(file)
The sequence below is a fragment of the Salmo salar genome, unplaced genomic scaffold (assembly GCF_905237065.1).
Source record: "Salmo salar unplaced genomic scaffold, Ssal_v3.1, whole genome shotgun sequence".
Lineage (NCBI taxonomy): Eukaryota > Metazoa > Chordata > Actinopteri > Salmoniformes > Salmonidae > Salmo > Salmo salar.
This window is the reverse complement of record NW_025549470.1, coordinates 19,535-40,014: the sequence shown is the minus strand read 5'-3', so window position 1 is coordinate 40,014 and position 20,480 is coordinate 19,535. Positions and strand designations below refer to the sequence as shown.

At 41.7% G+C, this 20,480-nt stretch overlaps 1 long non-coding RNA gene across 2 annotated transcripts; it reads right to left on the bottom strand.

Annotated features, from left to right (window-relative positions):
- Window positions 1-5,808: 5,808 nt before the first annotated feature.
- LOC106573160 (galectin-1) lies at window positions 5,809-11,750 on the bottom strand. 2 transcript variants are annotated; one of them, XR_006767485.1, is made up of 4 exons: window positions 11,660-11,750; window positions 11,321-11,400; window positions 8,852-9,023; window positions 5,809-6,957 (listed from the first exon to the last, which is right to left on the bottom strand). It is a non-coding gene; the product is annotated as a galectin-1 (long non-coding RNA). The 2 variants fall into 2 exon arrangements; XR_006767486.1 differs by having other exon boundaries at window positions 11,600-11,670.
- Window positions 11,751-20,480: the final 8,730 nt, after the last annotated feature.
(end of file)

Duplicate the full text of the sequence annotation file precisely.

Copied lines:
The sequence below is a fragment of the Salmo salar genome, unplaced genomic scaffold (assembly GCF_905237065.1).
Source record: "Salmo salar unplaced genomic scaffold, Ssal_v3.1, whole genome shotgun sequence".
Lineage (NCBI taxonomy): Eukaryota > Metazoa > Chordata > Actinopteri > Salmoniformes > Salmonidae > Salmo > Salmo salar.
This window is the reverse complement of record NW_025549470.1, coordinates 19,535-40,014: the sequence shown is the minus strand read 5'-3', so window position 1 is coordinate 40,014 and position 20,480 is coordinate 19,535. Positions and strand designations below refer to the sequence as shown.

At 41.7% G+C, this 20,480-nt stretch overlaps 1 long non-coding RNA gene across 2 annotated transcripts; it reads right to left on the bottom strand.

Annotated features, from left to right (window-relative positions):
- Window positions 1-5,808: 5,808 nt before the first annotated feature.
- LOC106573160 (galectin-1) lies at window positions 5,809-11,750 on the bottom strand. 2 transcript variants are annotated; one of them, XR_006767485.1, is made up of 4 exons: window positions 11,660-11,750; window positions 11,321-11,400; window positions 8,852-9,023; window positions 5,809-6,957 (listed from the first exon to the last, which is right to left on the bottom strand). It is a non-coding gene; the product is annotated as a galectin-1 (long non-coding RNA). The 2 variants fall into 2 exon arrangements; XR_006767486.1 differs by having other exon boundaries at window positions 11,600-11,670.
- Window positions 11,751-20,480: the final 8,730 nt, after the last annotated feature.